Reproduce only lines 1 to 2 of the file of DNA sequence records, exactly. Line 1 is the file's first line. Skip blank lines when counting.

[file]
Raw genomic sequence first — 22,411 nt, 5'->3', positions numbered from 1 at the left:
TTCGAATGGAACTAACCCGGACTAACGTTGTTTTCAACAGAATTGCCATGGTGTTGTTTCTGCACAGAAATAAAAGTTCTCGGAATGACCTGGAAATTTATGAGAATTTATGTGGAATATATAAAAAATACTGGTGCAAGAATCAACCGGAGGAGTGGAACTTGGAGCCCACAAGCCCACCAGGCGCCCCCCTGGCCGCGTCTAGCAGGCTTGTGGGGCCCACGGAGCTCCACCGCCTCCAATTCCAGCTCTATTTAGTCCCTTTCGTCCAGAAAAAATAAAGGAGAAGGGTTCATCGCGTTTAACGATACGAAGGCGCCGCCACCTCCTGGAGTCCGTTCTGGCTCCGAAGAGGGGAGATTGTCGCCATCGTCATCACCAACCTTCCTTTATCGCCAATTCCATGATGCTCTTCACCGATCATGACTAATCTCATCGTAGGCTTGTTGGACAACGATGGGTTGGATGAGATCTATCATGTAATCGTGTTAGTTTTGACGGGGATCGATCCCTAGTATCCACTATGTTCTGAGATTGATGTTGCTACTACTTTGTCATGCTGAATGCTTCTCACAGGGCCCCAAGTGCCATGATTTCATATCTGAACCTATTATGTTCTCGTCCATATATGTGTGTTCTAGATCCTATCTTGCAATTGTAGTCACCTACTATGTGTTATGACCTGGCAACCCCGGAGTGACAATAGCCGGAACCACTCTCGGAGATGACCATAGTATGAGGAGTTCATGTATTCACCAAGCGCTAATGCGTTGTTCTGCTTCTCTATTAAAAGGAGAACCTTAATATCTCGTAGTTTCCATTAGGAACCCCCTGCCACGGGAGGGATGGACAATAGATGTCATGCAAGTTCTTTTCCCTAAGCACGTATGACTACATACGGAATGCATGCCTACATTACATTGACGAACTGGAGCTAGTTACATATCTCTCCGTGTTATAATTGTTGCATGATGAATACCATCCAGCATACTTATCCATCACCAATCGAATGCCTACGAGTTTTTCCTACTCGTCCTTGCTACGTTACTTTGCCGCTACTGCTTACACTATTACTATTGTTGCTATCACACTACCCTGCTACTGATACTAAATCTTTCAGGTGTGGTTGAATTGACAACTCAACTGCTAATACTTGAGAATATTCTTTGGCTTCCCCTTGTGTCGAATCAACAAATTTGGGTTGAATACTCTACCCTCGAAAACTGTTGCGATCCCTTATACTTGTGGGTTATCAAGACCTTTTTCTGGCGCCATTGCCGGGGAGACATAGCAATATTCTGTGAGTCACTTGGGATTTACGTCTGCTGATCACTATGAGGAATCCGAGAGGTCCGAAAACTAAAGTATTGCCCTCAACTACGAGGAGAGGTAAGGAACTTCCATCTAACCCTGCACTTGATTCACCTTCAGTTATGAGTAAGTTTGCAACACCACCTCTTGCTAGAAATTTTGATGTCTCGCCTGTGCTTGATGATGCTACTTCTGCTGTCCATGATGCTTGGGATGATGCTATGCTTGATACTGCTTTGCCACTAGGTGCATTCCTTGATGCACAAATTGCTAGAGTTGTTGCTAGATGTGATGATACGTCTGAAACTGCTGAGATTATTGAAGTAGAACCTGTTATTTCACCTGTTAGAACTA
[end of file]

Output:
Raw genomic sequence first — 22,411 nt, 5'->3', positions numbered from 1 at the left:
TTCGAATGGAACTAACCCGGACTAACGTTGTTTTCAACAGAATTGCCATGGTGTTGTTTCTGCACAGAAATAAAAGTTCTCGGAATGACCTGGAAATTTATGAGAATTTATGTGGAATATATAAAAAATACTGGTGCAAGAATCAACCGGAGGAGTGGAACTTGGAGCCCACAAGCCCACCAGGCGCCCCCCTGGCCGCGTCTAGCAGGCTTGTGGGGCCCACGGAGCTCCACCGCCTCCAATTCCAGCTCTATTTAGTCCCTTTCGTCCAGAAAAAATAAAGGAGAAGGGTTCATCGCGTTTAACGATACGAAGGCGCCGCCACCTCCTGGAGTCCGTTCTGGCTCCGAAGAGGGGAGATTGTCGCCATCGTCATCACCAACCTTCCTTTATCGCCAATTCCATGATGCTCTTCACCGATCATGACTAATCTCATCGTAGGCTTGTTGGACAACGATGGGTTGGATGAGATCTATCATGTAATCGTGTTAGTTTTGACGGGGATCGATCCCTAGTATCCACTATGTTCTGAGATTGATGTTGCTACTACTTTGTCATGCTGAATGCTTCTCACAGGGCCCCAAGTGCCATGATTTCATATCTGAACCTATTATGTTCTCGTCCATATATGTGTGTTCTAGATCCTATCTTGCAATTGTAGTCACCTACTATGTGTTATGACCTGGCAACCCCGGAGTGACAATAGCCGGAACCACTCTCGGAGATGACCATAGTATGAGGAGTTCATGTATTCACCAAGCGCTAATGCGTTGTTCTGCTTCTCTATTAAAAGGAGAACCTTAATATCTCGTAGTTTCCATTAGGAACCCCCTGCCACGGGAGGGATGGACAATAGATGTCATGCAAGTTCTTTTCCCTAAGCACGTATGACTACATACGGAATGCATGCCTACATTACATTGACGAACTGGAGCTAGTTACATATCTCTCCGTGTTATAATTGTTGCATGATGAATACCATCCAGCATACTTATCCATCACCAATCGAATGCCTACGAGTTTTTCCTACTCGTCCTTGCTACGTTACTTTGCCGCTACTGCTTACACTATTACTATTGTTGCTATCACACTACCCTGCTACTGATACTAAATCTTTCAGGTGTGGTTGAATTGACAACTCAACTGCTAATACTTGAGAATATTCTTTGGCTTCCCCTTGTGTCGAATCAACAAATTTGGGTTGAATACTCTACCCTCGAAAACTGTTGCGATCCCTTATACTTGTGGGTTATCAAGACCTTTTTCTGGCGCCATTGCCGGGGAGACATAGCAATATTCTGTGAGTCACTTGGGATTTACGTCTGCTGATCACTATGAGGAATCCGAGAGGTCCGAAAACTAAAGTATTGCCCTCAACTACGAGGAGAGGTAAGGAACTTCCATCTAACCCTGCACTTGATTCACCTTCAGTTATGAGTAAGTTTGCAACACCACCTCTTGCTAGAAATTTTGATGTCTCGCCTGTGCTTGATGATGCTACTTCTGCTGTCCATGATGCTTGGGATGATGCTATGCTTGATACTGCTTTGCCACTAGGTGCATTCCTTGATGCACAAATTGCTAGAGTTGTTGCTAGATGTGATGATACGTCTGAAACTGCTGAGATTATTGAAGTAGAACCTGTTATTTCACCTGTTAGAACTA